Question on signed overflow

Andrew Haley
Fri Jun 18 10:21:00 GMT 2010

On 06/18/2010 08:56 AM, Georg Lay wrote:
> Hi, I have a question on gcc's signed overflow optimisation in the
> following C function:
> int abssat2 (int x)
> {
>     unsigned int y = x;
>     if (x < 0)
>         y = -y;
>     if (y >= 0x80000000)
>         y--;
>     return y;
> }
> gcc optimises the second comparison and throws it away, and that's the
> part I do not understand because all computations are performed on
> unsigned int which has no undefined behaviour on overflow.
> For the unary - the standard says in
>  The result of the unary - operator is the negative of its (promoted)
>  operand. The integer promotions are performed on the operand, and
>  the result has the promoted type.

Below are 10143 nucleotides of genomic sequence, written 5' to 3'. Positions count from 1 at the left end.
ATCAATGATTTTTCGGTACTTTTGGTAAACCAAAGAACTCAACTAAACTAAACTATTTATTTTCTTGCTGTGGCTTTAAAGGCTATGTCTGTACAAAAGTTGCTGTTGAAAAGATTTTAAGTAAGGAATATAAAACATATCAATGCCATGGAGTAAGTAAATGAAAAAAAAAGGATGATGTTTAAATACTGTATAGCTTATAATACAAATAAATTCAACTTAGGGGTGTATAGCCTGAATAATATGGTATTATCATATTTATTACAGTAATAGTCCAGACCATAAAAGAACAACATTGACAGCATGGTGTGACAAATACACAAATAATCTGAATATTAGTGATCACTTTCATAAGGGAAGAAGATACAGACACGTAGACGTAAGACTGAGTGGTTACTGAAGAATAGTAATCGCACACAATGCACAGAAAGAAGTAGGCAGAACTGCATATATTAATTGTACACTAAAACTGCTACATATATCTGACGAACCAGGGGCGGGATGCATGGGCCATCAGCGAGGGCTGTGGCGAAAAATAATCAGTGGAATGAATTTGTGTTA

> And the promotion rules in
>   If an int can represent all values of the original type, the value
>   is converted to an int; otherwise, it is converted to an unsigned int.
>   These are called the integer promotions. All other types are unchanged
>   by the integer promotions.
> As an int cannot represent all values that can be represented by an
> unsigned int, there is no signed int in the line y = -y.
> Could anyone explain this? I see this on gcc 4.4.3.

Works for me on gcc 4.4.3:

	movl	%edi, %eax
	sarl	$31, %eax
	xorl	%eax, %edi
	subl	%eax, %edi
	movl	%edi, %eax
	shrl	$31, %eax
	subl	%eax, %edi
	movl	%edi, %eax


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